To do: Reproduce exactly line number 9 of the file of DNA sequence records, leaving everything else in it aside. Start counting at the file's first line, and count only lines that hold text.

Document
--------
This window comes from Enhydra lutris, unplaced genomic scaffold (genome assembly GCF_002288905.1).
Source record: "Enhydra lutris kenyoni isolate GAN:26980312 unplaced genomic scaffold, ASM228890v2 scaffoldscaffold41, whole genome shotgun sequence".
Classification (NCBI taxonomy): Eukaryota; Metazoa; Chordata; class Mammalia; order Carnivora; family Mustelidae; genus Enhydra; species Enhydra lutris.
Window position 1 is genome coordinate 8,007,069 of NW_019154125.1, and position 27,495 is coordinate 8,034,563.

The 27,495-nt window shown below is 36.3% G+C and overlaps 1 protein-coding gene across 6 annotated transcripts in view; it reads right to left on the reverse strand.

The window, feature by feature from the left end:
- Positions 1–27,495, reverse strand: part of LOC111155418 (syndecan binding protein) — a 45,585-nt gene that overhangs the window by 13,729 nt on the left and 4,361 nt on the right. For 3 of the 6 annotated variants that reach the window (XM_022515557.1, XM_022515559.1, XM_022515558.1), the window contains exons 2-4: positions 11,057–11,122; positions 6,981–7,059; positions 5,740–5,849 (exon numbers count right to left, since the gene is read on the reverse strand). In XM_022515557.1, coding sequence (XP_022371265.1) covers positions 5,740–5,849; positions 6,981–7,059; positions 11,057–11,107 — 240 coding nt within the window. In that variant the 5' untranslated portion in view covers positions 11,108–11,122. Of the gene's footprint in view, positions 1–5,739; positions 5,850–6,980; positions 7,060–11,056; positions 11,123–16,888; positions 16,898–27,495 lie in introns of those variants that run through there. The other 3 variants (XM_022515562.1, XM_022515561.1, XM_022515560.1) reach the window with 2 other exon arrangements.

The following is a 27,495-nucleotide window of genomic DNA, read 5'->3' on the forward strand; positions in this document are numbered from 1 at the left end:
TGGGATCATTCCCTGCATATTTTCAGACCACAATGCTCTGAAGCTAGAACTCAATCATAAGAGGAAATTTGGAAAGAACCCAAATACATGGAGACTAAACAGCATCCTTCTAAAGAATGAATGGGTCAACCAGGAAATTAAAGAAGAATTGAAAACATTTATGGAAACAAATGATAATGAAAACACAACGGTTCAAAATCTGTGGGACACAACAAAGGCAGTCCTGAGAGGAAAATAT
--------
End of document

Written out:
TGGGATCATTCCCTGCATATTTTCAGACCACAATGCTCTGAAGCTAGAACTCAATCATAAGAGGAAATTTGGAAAGAACCCAAATACATGGAGACTAAACAGCATCCTTCTAAAGAATGAATGGGTCAACCAGGAAATTAAAGAAGAATTGAAAACATTTATGGAAACAAATGATAATGAAAACACAACGGTTCAAAATCTGTGGGACACAACAAAGGCAGTCCTGAGAGGAAAATAT